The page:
Bevacizumab continuation versus no continuation after first-line chemo-bevacizumab therapy in patients with metastatic colorectal cancer: A randomized phase III noninferiority trial (SAKK 41/06).

Gastrointestinal (Colorectal) Cancer
Session Type and Session Title: 
Oral Abstract Session, Gastrointestinal (Colorectal) Cancer
Abstract Number: 
J Clin Oncol 31, 2013 (suppl; abstr 3503)
Dieter Koeberle, Daniel C. Betticher, Roger Von Moos, Daniel Dietrich, Peter Brauchli, Daniela Baertschi, Klazien Matter-Walstra, Ralph C. Winterhalder, Markus M. Borner, Sandro Anchisi, Peter Moosmann, Attila Kollar, Piercarlo Saletti, Arnaud Roth, Martin Frueh, Marc Kueng, Razvan A. Popescu, Sabina Schacher, Viviane Hess, Richard Herrmann; Kantonsspital St. Gallen, St. Gallen, Switzerland; Hospital of Fribourg, Fribourg, Switzerland; Kantonsspital Graubünden, Chur, Switzerland; Swiss Group for Clinical Cancer Research, Bern, Switzerland; Institute of Pharmaceutical Medicine/ECPM, University Basel, Basel, Switzerland; Medical Oncology, Kantonsspital, Luzern, Switzerland; Medical Oncology, Spitalzentrum, Biel, Switzerland; Spital Wallis, Sion, Switzerland; Kantonsspital Aarau, Aarau, Switzerland; Medical Oncology Inselspital Bern, Bern, Switzerland; Oncology Institute of Southern Switzerland, Bellinzona, Switzerland; University Hospital Geneva, Geneva, Switzerland; Medical Oncology, Kantonsspital St. Gallen, St. Gallen, Switzerland; Cantonal Hospital Friborg, Fribourg, Switzerland; Hirslanden Medical Center, Aarau, Switzerland; Kantonsspital Winterthur, Winterthur, Switzerland; Universitätsspital Basel, Basel, Switzerland; University Hospital, Basel, Switzerland

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Abstract Disclosures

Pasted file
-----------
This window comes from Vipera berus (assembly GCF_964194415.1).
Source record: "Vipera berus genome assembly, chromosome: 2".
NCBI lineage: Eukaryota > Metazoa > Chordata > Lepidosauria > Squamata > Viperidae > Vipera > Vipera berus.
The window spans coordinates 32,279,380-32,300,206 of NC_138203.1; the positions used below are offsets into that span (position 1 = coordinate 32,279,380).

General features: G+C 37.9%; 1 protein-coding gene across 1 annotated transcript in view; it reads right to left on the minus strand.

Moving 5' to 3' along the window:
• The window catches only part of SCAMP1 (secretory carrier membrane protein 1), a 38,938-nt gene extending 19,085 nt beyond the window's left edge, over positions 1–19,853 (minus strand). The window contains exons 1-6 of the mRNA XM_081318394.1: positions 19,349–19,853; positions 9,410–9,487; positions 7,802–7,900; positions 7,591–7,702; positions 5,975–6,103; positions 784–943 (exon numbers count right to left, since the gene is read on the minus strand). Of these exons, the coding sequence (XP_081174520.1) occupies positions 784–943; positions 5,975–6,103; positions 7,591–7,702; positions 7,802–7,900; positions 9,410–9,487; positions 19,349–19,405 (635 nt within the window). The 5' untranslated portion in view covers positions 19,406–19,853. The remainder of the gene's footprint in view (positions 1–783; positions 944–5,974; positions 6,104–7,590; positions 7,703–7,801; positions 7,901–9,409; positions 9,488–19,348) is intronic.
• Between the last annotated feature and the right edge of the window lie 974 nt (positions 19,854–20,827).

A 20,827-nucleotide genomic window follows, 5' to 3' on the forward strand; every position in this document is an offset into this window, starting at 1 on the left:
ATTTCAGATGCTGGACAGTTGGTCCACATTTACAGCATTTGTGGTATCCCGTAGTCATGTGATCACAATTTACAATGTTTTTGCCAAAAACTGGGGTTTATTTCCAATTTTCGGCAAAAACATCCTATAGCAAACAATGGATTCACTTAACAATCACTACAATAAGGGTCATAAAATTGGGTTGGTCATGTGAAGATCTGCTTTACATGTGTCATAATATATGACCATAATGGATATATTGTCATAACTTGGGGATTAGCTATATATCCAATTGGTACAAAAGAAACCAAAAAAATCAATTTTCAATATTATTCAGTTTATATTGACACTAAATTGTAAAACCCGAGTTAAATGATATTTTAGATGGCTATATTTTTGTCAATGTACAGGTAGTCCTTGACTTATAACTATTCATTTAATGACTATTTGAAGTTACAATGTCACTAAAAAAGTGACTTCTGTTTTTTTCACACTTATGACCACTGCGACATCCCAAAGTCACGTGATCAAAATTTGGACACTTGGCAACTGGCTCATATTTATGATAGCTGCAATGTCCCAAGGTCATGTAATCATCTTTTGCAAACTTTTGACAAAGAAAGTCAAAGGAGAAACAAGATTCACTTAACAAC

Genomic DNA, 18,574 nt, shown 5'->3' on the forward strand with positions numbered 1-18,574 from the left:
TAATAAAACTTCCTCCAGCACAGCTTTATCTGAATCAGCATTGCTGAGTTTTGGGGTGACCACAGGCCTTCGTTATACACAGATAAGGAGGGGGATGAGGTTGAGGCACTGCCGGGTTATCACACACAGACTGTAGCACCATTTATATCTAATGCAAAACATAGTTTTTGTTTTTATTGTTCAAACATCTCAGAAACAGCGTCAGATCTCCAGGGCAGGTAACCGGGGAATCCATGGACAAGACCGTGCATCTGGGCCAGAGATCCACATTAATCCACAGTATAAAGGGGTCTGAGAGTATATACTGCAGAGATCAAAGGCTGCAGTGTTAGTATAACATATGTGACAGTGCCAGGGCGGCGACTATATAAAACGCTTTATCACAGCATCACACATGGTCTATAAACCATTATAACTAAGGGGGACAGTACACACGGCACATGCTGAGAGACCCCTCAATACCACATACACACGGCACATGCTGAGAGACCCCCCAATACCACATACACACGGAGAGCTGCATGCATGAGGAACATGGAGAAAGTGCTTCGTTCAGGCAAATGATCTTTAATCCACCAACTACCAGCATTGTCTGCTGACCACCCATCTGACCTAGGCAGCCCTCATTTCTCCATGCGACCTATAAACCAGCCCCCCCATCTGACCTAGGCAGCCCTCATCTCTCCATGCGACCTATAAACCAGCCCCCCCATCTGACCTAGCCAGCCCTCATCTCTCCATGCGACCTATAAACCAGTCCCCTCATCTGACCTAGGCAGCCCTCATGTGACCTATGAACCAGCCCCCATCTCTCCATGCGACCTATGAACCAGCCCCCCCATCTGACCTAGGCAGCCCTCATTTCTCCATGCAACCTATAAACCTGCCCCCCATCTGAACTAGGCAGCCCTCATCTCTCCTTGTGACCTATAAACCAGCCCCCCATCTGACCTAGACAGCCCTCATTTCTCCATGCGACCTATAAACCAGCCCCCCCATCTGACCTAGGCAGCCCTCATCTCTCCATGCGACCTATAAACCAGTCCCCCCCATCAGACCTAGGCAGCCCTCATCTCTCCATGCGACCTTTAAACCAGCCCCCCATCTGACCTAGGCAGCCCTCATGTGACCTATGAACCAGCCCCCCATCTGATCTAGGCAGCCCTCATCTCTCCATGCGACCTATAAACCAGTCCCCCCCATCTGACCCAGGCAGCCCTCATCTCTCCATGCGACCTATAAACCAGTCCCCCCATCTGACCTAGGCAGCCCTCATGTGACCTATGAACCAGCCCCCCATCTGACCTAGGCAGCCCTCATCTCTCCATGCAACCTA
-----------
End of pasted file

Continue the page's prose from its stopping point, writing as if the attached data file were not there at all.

Background: Chemotherapy plus bevacizumab is a standard option for first-line treatment in metastatic colorectal cancer patients. We assessed whether no continuation is non-inferior to continuation of bevacizumab after stop of first-line chemotherapy. Methods: In an open-label, phase 3 multicenter study conducted in Switzerland, patients with unresectable metastatic colorectal cancer having non-progressive disease after 4-6 months of standard first-line chemotherapy plus bevacizumab were randomly assigned in a 1:1 ratio to continuing bevacizumab (7.5 mg/kg every 3 weeks) or no treatment. CT scans were done every 6 weeks between randomization and disease progression. The primary endpoint was time to progression (TTP). A non-inferiority limit for hazard ratio (HR) of 0.727 was chosen to detect a difference in TTP of 6 weeks or less, with a one-sided significant level of 10% and a statistical power of 85%. Results: The per-protocol population comprised 262 patients. Median follow-up is 28.6 months (range, 0.6-54.9 months). Median TTP was 17.9 weeks (95% CI 13.3-23.4) for bevacizumab continuation and 12.6 weeks (95% CI 12.0-16.4) for no continuation; HR 0.72 (95% CI 0.56-0.92). Median progression free-survival and overall survival, both measured from start of first-line treatment, was 9.5 months and 24.9 months for bevacizumab continuation and 8.5 months (HR 0.73 (95% CI 0.57 - 0.94)) and 22.8 months (HR 0.87 (95% CI 0.64 – 1.18)) for no continuation. Median time from randomization to second-line treatment was 5.9 months for bevacizumab and 4.8 for no continuation. Grade 3-4 adverse events in the bevacizumab continuation arm were uncommon. Conclusions: Non-inferiority could not be demonstrated. The 95% confidence intervals for the TTP HR indicate superiority of bevacizumab continuation after stop of first-line chemotherapy. The median differences in TTP and in time between randomization and start of second-line treatment were of moderate magnitude being less than 6 weeks. The results of an accompanying cost analysis will be presented at the meeting. Clinical trial information: NCT00544700.